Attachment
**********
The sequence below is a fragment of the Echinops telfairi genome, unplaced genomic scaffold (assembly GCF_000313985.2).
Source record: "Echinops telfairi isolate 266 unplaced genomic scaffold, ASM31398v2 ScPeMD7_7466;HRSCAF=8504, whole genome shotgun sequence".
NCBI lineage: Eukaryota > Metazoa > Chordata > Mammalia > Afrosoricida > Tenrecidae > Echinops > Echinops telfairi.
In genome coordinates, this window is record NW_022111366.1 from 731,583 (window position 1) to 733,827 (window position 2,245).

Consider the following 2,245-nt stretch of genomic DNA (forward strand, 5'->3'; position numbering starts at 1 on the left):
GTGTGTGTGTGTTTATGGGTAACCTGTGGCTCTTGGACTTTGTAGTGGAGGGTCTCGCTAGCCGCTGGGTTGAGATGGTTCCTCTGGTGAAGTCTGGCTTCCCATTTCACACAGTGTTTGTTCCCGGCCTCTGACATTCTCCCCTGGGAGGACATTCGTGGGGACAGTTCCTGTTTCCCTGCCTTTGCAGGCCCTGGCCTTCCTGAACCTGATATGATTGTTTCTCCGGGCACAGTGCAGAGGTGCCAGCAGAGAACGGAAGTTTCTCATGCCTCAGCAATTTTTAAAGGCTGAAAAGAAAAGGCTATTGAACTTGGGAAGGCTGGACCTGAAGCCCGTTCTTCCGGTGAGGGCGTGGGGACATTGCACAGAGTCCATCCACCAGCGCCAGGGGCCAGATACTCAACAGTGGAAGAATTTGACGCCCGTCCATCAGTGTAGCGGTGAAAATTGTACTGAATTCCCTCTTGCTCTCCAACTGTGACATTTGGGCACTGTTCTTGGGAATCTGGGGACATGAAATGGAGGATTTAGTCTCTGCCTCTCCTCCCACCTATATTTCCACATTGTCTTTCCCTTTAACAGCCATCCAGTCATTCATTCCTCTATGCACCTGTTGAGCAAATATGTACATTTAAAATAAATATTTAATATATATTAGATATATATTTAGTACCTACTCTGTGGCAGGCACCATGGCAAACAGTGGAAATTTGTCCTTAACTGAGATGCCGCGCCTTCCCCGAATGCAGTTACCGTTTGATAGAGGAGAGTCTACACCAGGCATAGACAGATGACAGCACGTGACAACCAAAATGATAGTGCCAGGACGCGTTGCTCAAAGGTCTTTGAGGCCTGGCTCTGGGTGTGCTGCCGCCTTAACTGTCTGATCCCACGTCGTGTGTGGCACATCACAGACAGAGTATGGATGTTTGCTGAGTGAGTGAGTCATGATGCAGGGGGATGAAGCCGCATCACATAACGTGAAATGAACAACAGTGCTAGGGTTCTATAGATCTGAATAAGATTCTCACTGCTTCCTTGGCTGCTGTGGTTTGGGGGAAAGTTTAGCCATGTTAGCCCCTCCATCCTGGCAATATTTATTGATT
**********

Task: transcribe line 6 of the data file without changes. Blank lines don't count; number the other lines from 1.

GTGTGTGTGTGTTTATGGGTAACCTGTGGCTCTTGGACTTTGTAGTGGAGGGTCTCGCTAGCCGCTGGGTTGAGATGGTTCCTCTGGTGAAGTCTGGCTTCCCATTTCACACAGTGTTTGTTCCCGGCCTCTGACATTCTCCCCTGGGAGGACATTCGTGGGGACAGTTCCTGTTTCCCTGCCTTTGCAGGCCCTGGCCTTCCTGAACCTGATATGATTGTTTCTCCGGGCACAGTGCAGAGGTGCCAGCAGAGAACGGAAGTTTCTCATGCCTCAGCAATTTTTAAAGGCTGAAAAGAAAAGGCTATTGAACTTGGGAAGGCTGGACCTGAAGCCCGTTCTTCCGGTGAGGGCGTGGGGACATTGCACAGAGTCCATCCACCAGCGCCAGGGGCCAGATACTCAACAGTGGAAGAATTTGACGCCCGTCCATCAGTGTAGCGGTGAAAATTGTACTGAATTCCCTCTTGCTCTCCAACTGTGACATTTGGGCACTGTTCTTGGGAATCTGGGGACATGAAATGGAGGATTTAGTCTCTGCCTCTCCTCCCACCTATATTTCCACATTGTCTTTCCCTTTAACAGCCATCCAGTCATTCATTCCTCTATGCACCTGTTGAGCAAATATGTACATTTAAAATAAATATTTAATATATATTAGATATATATTTAGTACCTACTCTGTGGCAGGCACCATGGCAAACAGTGGAAATTTGTCCTTAACTGAGATGCCGCGCCTTCCCCGAATGCAGTTACCGTTTGATAGAGGAGAGTCTACACCAGGCATAGACAGATGACAGCACGTGACAACCAAAATGATAGTGCCAGGACGCGTTGCTCAAAGGTCTTTGAGGCCTGGCTCTGGGTGTGCTGCCGCCTTAACTGTCTGATCCCACGTCGTGTGTGGCACATCACAGACAGAGTATGGATGTTTGCTGAGTGAGTGAGTCATGATGCAGGGGGATGAAGCCGCATCACATAACGTGAAATGAACAACAGTGCTAGGGTTCTATAGATCTGAATAAGATTCTCACTGCTTCCTTGGCTGCTGTGGTTTGGGGGAAAGTTTAGCCATGTTAGCCCCTCCATCCTGGCAATATTTATTGATT